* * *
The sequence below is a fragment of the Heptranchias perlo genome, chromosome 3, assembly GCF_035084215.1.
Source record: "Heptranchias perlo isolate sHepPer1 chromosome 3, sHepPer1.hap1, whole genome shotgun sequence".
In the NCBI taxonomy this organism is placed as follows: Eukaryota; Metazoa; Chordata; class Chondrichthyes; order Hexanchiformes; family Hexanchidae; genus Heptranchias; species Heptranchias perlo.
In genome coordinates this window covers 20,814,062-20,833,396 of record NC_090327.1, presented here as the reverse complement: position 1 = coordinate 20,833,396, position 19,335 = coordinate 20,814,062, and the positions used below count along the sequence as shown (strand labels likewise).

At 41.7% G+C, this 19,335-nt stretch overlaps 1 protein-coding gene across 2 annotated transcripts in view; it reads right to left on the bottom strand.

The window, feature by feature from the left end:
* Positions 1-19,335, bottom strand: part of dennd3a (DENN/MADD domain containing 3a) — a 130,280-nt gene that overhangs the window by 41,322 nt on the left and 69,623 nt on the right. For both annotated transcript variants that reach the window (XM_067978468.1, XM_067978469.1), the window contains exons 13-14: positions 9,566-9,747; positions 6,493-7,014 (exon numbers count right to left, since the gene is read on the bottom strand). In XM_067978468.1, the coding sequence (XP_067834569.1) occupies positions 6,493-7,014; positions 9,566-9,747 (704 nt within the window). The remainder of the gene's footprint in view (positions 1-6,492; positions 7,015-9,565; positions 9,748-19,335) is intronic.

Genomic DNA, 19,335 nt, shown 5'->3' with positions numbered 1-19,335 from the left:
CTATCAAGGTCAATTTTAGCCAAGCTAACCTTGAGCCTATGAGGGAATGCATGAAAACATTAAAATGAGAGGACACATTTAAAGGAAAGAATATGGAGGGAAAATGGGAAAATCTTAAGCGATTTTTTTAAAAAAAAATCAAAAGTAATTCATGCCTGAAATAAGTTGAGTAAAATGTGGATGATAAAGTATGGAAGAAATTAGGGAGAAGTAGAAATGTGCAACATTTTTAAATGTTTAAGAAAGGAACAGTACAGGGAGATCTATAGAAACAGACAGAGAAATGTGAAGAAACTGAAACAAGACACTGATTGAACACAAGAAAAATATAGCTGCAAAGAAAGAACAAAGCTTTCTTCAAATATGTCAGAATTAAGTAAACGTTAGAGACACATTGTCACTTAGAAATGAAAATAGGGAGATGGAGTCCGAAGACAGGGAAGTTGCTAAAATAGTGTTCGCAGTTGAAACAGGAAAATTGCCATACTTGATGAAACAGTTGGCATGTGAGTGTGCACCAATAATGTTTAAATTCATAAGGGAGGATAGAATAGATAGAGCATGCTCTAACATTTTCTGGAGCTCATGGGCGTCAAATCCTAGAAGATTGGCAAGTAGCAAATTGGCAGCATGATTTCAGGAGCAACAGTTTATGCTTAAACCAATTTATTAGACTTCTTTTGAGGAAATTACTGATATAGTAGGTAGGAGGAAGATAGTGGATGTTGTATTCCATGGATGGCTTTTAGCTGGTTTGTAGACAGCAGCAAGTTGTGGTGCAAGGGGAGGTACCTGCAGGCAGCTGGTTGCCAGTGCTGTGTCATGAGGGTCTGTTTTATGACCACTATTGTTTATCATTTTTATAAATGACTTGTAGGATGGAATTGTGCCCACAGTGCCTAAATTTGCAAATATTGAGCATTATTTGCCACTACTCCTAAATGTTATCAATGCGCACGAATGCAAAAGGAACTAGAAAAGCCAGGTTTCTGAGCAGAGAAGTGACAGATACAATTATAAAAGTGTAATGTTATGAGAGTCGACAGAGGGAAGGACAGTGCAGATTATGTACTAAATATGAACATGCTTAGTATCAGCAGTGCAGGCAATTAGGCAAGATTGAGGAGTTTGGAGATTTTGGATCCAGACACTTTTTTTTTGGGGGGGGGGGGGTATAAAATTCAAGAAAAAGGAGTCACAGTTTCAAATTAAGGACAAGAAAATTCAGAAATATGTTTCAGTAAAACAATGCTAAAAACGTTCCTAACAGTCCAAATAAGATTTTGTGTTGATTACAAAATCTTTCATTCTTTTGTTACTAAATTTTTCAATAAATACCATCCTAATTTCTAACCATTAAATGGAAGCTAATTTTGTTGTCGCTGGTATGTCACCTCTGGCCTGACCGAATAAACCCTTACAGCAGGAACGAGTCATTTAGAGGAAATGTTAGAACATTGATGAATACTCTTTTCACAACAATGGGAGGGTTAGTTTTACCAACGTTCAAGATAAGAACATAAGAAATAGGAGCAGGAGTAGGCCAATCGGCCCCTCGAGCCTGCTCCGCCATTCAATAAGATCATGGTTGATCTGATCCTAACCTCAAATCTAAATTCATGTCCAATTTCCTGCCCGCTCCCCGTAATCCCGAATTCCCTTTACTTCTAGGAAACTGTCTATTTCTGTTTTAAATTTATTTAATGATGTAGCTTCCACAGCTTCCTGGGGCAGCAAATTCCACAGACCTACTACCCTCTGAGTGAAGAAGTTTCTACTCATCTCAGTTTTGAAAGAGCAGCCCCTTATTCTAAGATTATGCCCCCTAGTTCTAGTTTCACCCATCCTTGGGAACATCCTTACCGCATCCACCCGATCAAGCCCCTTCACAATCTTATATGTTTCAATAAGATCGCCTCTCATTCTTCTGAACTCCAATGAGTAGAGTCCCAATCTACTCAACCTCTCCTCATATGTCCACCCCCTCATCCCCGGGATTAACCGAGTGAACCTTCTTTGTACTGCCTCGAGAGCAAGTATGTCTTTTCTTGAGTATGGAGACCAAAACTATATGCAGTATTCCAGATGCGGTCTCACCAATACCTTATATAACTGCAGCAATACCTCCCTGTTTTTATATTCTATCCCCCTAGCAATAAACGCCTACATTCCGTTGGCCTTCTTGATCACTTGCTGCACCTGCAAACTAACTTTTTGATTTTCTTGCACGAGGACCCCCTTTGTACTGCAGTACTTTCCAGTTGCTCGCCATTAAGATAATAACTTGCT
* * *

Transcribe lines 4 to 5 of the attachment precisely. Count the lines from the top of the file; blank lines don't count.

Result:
In genome coordinates this window covers 20,814,062-20,833,396 of record NC_090327.1, presented here as the reverse complement: position 1 = coordinate 20,833,396, position 19,335 = coordinate 20,814,062, and the positions used below count along the sequence as shown (strand labels likewise).

At 41.7% G+C, this 19,335-nt stretch overlaps 1 protein-coding gene across 2 annotated transcripts in view; it reads right to left on the bottom strand.